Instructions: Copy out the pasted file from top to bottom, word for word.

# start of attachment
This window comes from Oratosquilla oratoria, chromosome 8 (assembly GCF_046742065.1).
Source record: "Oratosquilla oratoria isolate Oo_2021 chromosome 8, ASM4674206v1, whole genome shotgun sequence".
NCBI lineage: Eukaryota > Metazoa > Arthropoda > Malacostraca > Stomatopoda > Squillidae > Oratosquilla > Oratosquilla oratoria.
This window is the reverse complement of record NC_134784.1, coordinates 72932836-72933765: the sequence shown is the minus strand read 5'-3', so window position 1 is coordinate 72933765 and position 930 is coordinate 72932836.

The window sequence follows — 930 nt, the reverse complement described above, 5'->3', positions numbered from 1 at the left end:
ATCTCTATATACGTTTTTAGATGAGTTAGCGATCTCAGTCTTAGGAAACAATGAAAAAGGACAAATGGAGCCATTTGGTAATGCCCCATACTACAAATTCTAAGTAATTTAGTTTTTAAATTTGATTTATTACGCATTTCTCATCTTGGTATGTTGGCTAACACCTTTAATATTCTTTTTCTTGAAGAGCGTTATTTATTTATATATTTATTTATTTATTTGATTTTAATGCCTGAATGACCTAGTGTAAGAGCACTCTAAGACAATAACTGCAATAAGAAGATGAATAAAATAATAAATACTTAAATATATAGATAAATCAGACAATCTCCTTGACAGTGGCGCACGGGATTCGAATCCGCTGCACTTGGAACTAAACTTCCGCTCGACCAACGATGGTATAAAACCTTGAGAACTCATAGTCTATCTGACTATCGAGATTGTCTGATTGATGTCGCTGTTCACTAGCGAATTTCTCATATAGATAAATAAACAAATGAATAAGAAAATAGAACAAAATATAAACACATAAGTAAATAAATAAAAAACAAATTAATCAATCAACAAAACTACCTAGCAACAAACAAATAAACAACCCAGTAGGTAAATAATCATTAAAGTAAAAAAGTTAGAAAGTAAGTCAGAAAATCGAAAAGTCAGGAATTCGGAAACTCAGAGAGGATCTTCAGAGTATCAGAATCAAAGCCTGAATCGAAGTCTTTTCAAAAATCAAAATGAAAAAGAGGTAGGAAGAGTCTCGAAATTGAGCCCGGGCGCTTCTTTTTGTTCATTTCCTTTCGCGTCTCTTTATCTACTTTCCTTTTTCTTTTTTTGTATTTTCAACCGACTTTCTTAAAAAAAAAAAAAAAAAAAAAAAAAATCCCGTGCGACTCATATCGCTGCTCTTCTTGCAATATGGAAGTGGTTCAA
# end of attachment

This window comes from Oratosquilla oratoria, chromosome 8 (assembly GCF_046742065.1).
Source record: "Oratosquilla oratoria isolate Oo_2021 chromosome 8, ASM4674206v1, whole genome shotgun sequence".
NCBI lineage: Eukaryota > Metazoa > Arthropoda > Malacostraca > Stomatopoda > Squillidae > Oratosquilla > Oratosquilla oratoria.
This window is the reverse complement of record NC_134784.1, coordinates 72932836-72933765: the sequence shown is the minus strand read 5'-3', so window position 1 is coordinate 72933765 and position 930 is coordinate 72932836.

The window sequence follows — 930 nt, the reverse complement described above, 5'->3', positions numbered from 1 at the left end:
ATCTCTATATACGTTTTTAGATGAGTTAGCGATCTCAGTCTTAGGAAACAATGAAAAAGGACAAATGGAGCCATTTGGTAATGCCCCATACTACAAATTCTAAGTAATTTAGTTTTTAAATTTGATTTATTACGCATTTCTCATCTTGGTATGTTGGCTAACACCTTTAATATTCTTTTTCTTGAAGAGCGTTATTTATTTATATATTTATTTATTTATTTGATTTTAATGCCTGAATGACCTAGTGTAAGAGCACTCTAAGACAATAACTGCAATAAGAAGATGAATAAAATAATAAATACTTAAATATATAGATAAATCAGACAATCTCCTTGACAGTGGCGCACGGGATTCGAATCCGCTGCACTTGGAACTAAACTTCCGCTCGACCAACGATGGTATAAAACCTTGAGAACTCATAGTCTATCTGACTATCGAGATTGTCTGATTGATGTCGCTGTTCACTAGCGAATTTCTCATATAGATAAATAAACAAATGAATAAGAAAATAGAACAAAATATAAACACATAAGTAAATAAATAAAAAACAAATTAATCAATCAACAAAACTACCTAGCAACAAACAAATAAACAACCCAGTAGGTAAATAATCATTAAAGTAAAAAAGTTAGAAAGTAAGTCAGAAAATCGAAAAGTCAGGAATTCGGAAACTCAGAGAGGATCTTCAGAGTATCAGAATCAAAGCCTGAATCGAAGTCTTTTCAAAAATCAAAATGAAAAAGAGGTAGGAAGAGTCTCGAAATTGAGCCCGGGCGCTTCTTTTTGTTCATTTCCTTTCGCGTCTCTTTATCTACTTTCCTTTTTCTTTTTTTGTATTTTCAACCGACTTTCTTAAAAAAAAAAAAAAAAAAAAAAAAAATCCCGTGCGACTCATATCGCTGCTCTTCTTGCAATATGGAAGTGGTTCAA